I wish they would not do that.  Make it a true surprise when they blow out the quarter with;

 

 

That's what hurt Apple investor's (not Apple itself) pretty badly a few years ago.  Apple earnings estimates could consistently and historically be relied upon to be a lie, err..... I mean to be 'conservative estimates.'  Wall Street got so used to it that Apple's valuation method became along the lines of "Take whatever Apple says, and add 20% to 30% to that"  That is fine as long as Apple consistently beats expectations (as expected). 

 

The problem was that when Apple could no longer beat expectations and could only meet them- the added valuation Wall Street built in to the pricing vanished overnight.  A lot of people here complained about Wall Street for expecting 'the next home run' from Apple, when in fact the problem occurred largely due to Apple's notoriously inaccurate guidance in the first place. 

 

So, if Apple were deliberately doing what you suggest, that's actually a very bad thing for investors in the long run.  Why would you deliberately *want* Apple to return to that method?  Eventually the bubble runs out of bubble.  In this case, if Apple does expect to substantively beat even their prior 'high' guidance, its very likely (and responsible of them) they will have a guidance call.  It just takes a lot of the speculation out of the stock price and makes it more based on actual performance.  In this case the added performance of truckloads more sales via China mobile should drive a healthy positive to their valuation. 

post #17 of 20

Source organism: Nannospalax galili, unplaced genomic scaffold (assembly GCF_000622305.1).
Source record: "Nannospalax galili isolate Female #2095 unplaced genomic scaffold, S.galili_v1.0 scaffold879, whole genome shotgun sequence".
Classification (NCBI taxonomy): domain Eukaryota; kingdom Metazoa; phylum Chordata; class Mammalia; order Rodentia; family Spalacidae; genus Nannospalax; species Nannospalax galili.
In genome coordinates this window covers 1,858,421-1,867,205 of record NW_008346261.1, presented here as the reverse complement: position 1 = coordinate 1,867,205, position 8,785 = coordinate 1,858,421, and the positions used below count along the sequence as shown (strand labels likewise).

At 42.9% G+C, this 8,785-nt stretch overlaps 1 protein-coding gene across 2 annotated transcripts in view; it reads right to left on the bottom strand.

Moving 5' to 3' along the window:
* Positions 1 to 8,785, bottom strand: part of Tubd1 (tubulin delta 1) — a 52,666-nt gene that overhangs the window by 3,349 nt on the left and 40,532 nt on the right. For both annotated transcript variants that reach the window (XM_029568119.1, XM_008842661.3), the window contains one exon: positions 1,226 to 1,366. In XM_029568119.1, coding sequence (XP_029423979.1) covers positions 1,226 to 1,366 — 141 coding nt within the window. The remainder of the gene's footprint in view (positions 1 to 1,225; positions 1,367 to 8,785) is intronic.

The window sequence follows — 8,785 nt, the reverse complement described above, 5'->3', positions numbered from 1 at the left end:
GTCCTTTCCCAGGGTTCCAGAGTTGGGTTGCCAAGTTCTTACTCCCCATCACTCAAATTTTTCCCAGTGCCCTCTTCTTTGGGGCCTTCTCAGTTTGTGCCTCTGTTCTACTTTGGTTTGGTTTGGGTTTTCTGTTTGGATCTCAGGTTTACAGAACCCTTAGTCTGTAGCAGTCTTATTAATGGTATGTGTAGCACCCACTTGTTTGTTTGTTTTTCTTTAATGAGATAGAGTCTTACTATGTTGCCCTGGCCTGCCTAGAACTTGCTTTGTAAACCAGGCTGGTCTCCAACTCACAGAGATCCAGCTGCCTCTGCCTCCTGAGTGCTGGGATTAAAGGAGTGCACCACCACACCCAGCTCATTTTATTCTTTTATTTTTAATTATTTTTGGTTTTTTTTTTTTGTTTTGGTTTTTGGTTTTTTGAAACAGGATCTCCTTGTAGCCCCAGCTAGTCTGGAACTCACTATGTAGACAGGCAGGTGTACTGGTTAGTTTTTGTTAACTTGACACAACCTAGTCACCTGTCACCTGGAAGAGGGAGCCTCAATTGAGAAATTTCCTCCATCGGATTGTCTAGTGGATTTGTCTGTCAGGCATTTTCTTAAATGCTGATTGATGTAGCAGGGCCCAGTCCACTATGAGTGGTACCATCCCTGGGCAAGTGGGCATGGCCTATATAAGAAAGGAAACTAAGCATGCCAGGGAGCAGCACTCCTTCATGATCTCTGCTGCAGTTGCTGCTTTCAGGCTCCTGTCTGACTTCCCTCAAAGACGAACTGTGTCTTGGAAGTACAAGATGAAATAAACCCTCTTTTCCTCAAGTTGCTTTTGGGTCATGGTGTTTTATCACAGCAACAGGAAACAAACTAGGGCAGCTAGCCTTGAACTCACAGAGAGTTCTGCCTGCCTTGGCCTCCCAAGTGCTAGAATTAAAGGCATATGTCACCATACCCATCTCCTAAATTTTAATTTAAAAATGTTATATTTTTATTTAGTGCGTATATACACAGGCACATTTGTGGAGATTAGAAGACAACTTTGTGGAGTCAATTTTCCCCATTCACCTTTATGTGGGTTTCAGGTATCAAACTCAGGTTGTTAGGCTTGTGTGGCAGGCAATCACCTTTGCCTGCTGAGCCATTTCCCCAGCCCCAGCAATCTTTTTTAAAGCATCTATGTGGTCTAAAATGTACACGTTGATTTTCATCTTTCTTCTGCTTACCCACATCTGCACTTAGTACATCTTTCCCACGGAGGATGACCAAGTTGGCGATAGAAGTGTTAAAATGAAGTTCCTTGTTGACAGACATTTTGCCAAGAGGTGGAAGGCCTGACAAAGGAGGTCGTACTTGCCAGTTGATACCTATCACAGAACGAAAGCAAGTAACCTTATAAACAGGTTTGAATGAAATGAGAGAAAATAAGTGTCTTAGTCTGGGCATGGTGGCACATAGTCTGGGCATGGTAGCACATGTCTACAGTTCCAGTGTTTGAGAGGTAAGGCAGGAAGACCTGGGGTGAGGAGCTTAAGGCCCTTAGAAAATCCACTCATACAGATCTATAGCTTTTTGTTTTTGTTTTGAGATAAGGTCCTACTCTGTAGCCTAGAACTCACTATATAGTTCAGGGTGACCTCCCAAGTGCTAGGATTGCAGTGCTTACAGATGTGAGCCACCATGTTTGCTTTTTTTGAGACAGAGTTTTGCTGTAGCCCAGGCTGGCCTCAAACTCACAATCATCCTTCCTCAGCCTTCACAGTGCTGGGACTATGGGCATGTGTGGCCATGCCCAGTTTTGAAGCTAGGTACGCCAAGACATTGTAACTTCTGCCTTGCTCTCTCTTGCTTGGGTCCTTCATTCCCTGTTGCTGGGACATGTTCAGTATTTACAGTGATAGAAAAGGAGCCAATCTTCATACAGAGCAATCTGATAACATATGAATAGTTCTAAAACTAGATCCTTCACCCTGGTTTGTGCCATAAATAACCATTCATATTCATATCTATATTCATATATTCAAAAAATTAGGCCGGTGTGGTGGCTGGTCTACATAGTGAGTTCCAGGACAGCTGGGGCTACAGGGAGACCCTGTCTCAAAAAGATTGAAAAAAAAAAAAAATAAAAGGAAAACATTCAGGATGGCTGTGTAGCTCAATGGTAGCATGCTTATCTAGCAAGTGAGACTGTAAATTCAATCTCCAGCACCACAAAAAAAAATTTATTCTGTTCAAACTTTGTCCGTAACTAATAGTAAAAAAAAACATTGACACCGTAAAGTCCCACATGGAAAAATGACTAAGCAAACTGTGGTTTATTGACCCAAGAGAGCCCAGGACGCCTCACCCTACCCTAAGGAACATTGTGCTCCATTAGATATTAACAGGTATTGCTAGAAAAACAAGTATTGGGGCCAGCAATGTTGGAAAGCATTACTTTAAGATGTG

Gene Munster has been cautious about and a follower with his Apple predictions since he spectacularly screwed up with the iPhones 5s and C sales numbers. It is funny to read his notes these days to see how much he has changed. Still, it would be great if he just his mouth about Apple.
post #18 of 20
Coz the deal is not inked , how many times do u want me to say
post #19 of 20
Quote:
Originally Posted by mvigod View Post

I suspect apple will pick up revenue but at what margin?  One has to wonder if China Mobile held out and drove a hard bargain and is getting a better price on iphone then others out there and possibly a cut of service revenues which they stated they wanted too.  If this brings down gross margin the stock will likely follow as more fears of erosion to the bottom line would emerge.

I doubt Apple would concede any more than they have to.
Quote:
Originally Posted by Frood View Post

That's what hurt Apple investor's (not Apple itself) pretty badly a few years ago.  Apple earnings estimates could consistently and historically be relied upon to be a lie, err..... I mean to be 'conservative estimates.'  Wall Street got so used to it that Apple's valuation method became along the lines of "Take whatever Apple says, and add 20% to 30% to that"  That is fine as long as Apple consistently beats expectations (as expected). 

The problem was that when Apple could no longer beat expectations and could only meet them- the added valuation Wall Street built in to the pricing vanished overnight.  A lot of people here complained about Wall Street for expecting 'the next home run' from Apple, when in fact the problem occurred largely due to Apple's notoriously inaccurate guidance in the first place. 

Why is it only Apple have inaccurate guidance? Why aren't the analysts blamed for their inaccurate guidance? Do we blame weather forecasters or the weather for being wrong ?
post #20 of 20

Actually we often blame the weather for being chaotic and unpredictable.  Since markets can be the same, it's rather an apt analogy.